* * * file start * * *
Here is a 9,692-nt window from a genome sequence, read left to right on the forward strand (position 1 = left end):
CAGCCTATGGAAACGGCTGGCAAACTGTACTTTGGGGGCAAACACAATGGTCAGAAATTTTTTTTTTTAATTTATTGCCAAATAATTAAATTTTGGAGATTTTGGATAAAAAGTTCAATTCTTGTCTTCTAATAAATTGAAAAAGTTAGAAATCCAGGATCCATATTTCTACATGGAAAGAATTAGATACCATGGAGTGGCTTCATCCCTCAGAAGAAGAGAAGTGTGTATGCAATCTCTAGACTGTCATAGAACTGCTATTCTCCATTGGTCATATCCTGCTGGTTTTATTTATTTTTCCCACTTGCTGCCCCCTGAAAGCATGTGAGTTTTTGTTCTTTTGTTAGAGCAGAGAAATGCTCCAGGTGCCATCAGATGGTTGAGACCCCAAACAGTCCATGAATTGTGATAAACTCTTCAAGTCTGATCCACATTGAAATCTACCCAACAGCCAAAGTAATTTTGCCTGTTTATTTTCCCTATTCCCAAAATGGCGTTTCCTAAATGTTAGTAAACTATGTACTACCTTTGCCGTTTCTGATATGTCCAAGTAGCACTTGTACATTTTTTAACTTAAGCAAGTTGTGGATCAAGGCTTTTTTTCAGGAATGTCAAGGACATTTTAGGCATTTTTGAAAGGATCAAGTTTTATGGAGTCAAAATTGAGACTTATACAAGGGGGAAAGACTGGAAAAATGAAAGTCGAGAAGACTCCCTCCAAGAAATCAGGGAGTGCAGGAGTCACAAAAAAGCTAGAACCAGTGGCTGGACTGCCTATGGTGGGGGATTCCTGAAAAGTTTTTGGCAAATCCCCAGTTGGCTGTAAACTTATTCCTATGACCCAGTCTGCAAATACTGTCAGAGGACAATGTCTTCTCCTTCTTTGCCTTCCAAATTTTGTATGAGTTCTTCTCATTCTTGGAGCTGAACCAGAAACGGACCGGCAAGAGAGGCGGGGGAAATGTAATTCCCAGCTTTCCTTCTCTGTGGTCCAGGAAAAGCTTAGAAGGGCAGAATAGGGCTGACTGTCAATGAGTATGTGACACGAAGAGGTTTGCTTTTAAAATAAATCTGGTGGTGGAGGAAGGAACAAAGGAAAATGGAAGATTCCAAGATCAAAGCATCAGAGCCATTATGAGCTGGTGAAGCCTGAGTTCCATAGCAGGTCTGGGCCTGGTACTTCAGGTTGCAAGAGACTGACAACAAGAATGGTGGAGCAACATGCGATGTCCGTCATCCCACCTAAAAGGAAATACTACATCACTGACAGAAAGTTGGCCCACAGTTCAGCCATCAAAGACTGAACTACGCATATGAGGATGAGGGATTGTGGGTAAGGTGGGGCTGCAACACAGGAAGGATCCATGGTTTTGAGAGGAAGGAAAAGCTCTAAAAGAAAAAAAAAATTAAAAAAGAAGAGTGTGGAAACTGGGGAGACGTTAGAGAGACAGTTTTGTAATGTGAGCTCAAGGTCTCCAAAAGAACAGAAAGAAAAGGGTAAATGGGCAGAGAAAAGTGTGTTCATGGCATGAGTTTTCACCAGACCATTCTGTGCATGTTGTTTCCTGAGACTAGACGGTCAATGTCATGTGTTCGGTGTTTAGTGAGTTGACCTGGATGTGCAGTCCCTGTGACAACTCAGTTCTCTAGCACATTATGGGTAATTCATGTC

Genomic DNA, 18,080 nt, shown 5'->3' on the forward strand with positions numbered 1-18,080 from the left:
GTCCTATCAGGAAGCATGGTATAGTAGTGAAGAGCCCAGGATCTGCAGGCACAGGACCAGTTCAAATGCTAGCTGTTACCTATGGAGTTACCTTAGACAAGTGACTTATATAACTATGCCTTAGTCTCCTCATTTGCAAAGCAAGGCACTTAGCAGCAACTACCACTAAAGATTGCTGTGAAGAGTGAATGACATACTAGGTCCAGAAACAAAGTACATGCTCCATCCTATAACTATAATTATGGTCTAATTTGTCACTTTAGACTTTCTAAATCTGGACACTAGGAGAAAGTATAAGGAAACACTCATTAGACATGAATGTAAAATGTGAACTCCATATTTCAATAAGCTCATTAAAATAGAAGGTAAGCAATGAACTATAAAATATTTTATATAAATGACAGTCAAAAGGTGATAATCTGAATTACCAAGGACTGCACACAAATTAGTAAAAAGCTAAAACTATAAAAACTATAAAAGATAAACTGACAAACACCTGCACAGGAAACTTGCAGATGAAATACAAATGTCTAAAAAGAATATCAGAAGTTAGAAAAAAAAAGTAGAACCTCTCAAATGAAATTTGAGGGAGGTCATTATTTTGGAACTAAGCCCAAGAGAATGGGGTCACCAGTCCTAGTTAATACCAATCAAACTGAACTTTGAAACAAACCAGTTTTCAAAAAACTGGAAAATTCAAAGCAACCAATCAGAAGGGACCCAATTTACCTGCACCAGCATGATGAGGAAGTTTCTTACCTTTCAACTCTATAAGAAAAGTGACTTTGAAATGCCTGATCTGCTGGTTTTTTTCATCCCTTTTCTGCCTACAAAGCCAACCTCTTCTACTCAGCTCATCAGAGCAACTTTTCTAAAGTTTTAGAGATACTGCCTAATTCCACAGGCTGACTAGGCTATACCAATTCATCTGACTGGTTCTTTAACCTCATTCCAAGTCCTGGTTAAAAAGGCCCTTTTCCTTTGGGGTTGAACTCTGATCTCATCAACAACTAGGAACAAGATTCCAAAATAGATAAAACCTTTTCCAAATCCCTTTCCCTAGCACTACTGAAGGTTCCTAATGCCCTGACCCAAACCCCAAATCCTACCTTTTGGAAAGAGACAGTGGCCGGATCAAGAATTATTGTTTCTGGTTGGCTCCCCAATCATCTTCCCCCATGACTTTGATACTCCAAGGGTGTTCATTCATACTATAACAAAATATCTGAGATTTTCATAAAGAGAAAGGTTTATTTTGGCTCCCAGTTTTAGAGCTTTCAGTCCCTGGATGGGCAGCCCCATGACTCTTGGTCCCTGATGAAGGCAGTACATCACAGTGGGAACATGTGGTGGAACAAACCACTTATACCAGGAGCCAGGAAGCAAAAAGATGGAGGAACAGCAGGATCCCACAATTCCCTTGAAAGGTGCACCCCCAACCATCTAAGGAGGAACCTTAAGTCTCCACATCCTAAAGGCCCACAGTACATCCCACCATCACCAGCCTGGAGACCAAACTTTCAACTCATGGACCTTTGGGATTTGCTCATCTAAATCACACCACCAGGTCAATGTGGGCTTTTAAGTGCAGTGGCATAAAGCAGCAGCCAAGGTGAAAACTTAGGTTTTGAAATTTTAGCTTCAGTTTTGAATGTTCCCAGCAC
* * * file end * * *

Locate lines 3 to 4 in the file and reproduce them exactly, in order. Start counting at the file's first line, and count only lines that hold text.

Genomic DNA, 18,080 nt, shown 5'->3' on the forward strand with positions numbered 1-18,080 from the left:
GTCCTATCAGGAAGCATGGTATAGTAGTGAAGAGCCCAGGATCTGCAGGCACAGGACCAGTTCAAATGCTAGCTGTTACCTATGGAGTTACCTTAGACAAGTGACTTATATAACTATGCCTTAGTCTCCTCATTTGCAAAGCAAGGCACTTAGCAGCAACTACCACTAAAGATTGCTGTGAAGAGTGAATGACATACTAGGTCCAGAAACAAAGTACATGCTCCATCCTATAACTATAATTATGGTCTAATTTGTCACTTTAGACTTTCTAAATCTGGACACTAGGAGAAAGTATAAGGAAACACTCATTAGACATGAATGTAAAATGTGAACTCCATATTTCAATAAGCTCATTAAAATAGAAGGTAAGCAATGAACTATAAAATATTTTATATAAATGACAGTCAAAAGGTGATAATCTGAATTACCAAGGACTGCACACAAATTAGTAAAAAGCTAAAACTATAAAAACTATAAAAGATAAACTGACAAACACCTGCACAGGAAACTTGCAGATGAAATACAAATGTCTAAAAAGAATATCAGAAGTTAGAAAAAAAAAGTAGAACCTCTCAAATGAAATTTGAGGGAGGTCATTATTTTGGAACTAAGCCCAAGAGAATGGGGTCACCAGTCCTAGTTAATACCAATCAAACTGAACTTTGAAACAAACCAGTTTTCAAAAAACTGGAAAATTCAAAGCAACCAATCAGAAGGGACCCAATTTACCTGCACCAGCATGATGAGGAAGTTTCTTACCTTTCAACTCTATAAGAAAAGTGACTTTGAAATGCCTGATCTGCTGGTTTTTTTCATCCCTTTTCTGCCTACAAAGCCAACCTCTTCTACTCAGCTCATCAGAGCAACTTTTCTAAAGTTTTAGAGATACTGCCTAATTCCACAGGCTGACTAGGCTATACCAATTCATCTGACTGGTTCTTTAACCTCATTCCAAGTCCTGGTTAAAAAGGCCCTTTTCCTTTGGGGTTGAACTCTGATCTCATCAACAACTAGGAACAAGATTCCAAAATAGATAAAACCTTTTCCAAATCCCTTTCCCTAGCACTACTGAAGGTTCCTAATGCCCTGACCCAAACCCCAAATCCTACCTTTTGGAAAGAGACAGTGGCCGGATCAAGAATTATTGTTTCTGGTTGGCTCCCCAATCATCTTCCCCCATGACTTTGATACTCCAAGGGTGTTCATTCATACTATAACAAAATATCTGAGATTTTCATAAAGAGAAAGGTTTATTTTGGCTCCCAGTTTTAGAGCTTTCAGTCCCTGGATGGGCAGCCCCATGACTCTTGGTCCCTGATGAAGGCAGTACATCACAGTGGGAACATGTGGTGGAACAAACCACTTATACCAGGAGCCAGGAAGCAAAAAGATGGAGGAACAGCAGGATCCCACAATTCCCTTGAAAGGTGCACCCCCAACCATCTAAGGAGGAACCTTAAGTCTCCACATCCTAAAGGCCCACAGTACATCCCACCATCACCAGCCTGGAGACCAAACTTTCAACTCATGGACCTTTGGGATTTGCTCATCTAAATCACACCACCAGGTCAATGTGGGCTTTTAAGTGCAGTGGCATAAAGCAGCAGCCAAGGTGAAAACTTAGGTTTTGAAATTTTAGCTTCAGTTTTGAATGTTCCCAGCAC